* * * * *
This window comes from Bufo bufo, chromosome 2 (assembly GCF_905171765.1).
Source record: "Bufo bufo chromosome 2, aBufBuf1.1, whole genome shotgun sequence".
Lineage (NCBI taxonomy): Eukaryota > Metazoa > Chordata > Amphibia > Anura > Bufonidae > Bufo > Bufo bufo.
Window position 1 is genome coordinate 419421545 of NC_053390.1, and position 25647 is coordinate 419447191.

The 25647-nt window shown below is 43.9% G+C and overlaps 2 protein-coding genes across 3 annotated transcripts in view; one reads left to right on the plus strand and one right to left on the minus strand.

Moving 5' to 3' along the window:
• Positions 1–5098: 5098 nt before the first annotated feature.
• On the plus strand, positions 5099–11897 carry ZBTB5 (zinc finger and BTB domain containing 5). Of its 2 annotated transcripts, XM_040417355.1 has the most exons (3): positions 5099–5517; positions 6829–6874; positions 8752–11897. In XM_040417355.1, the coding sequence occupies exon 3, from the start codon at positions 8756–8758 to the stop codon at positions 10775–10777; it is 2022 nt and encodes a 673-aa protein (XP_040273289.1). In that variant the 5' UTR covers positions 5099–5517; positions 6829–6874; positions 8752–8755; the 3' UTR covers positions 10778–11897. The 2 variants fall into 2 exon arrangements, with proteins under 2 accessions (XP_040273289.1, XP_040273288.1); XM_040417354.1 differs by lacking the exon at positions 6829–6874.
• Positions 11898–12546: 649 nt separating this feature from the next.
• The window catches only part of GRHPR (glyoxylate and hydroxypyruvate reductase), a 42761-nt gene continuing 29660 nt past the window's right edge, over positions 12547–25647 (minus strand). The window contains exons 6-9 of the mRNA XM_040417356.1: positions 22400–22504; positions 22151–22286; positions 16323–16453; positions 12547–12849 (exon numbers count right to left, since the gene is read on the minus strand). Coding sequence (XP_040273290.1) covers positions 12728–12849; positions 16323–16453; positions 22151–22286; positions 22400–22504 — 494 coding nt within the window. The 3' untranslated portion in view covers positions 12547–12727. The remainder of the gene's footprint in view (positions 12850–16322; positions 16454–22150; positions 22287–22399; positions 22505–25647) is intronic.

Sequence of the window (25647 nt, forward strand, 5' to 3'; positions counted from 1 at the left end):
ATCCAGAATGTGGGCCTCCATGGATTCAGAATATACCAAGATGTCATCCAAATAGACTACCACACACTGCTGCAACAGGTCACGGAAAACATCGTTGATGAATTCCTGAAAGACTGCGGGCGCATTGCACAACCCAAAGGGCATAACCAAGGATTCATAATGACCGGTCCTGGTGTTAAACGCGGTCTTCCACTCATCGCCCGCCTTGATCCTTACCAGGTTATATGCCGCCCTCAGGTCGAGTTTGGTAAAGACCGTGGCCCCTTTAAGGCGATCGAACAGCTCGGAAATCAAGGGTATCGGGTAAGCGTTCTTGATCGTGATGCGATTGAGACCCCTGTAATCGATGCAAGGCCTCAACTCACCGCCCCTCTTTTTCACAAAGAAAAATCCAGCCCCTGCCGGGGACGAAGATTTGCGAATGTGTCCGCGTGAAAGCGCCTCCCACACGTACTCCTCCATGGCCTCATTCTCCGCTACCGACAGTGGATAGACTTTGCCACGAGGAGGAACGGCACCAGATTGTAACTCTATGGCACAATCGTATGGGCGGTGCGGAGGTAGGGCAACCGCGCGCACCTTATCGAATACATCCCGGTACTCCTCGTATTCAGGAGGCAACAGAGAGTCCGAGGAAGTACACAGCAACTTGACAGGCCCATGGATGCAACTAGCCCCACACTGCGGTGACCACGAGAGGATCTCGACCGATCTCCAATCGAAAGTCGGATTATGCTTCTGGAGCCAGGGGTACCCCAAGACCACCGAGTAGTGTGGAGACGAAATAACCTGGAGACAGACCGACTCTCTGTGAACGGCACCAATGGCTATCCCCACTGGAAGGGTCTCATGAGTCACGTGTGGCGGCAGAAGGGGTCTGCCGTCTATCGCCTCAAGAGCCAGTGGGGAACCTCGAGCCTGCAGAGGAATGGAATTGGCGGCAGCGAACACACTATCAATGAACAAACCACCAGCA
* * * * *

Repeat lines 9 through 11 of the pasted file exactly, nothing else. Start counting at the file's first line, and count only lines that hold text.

• Positions 11898–12546: 649 nt separating this feature from the next.
• The window catches only part of GRHPR (glyoxylate and hydroxypyruvate reductase), a 42761-nt gene continuing 29660 nt past the window's right edge, over positions 12547–25647 (minus strand). The window contains exons 6-9 of the mRNA XM_040417356.1: positions 22400–22504; positions 22151–22286; positions 16323–16453; positions 12547–12849 (exon numbers count right to left, since the gene is read on the minus strand). Coding sequence (XP_040273290.1) covers positions 12728–12849; positions 16323–16453; positions 22151–22286; positions 22400–22504 — 494 coding nt within the window. The 3' untranslated portion in view covers positions 12547–12727. The remainder of the gene's footprint in view (positions 12850–16322; positions 16454–22150; positions 22287–22399; positions 22505–25647) is intronic.

Sequence of the window (25647 nt, forward strand, 5' to 3'; positions counted from 1 at the left end):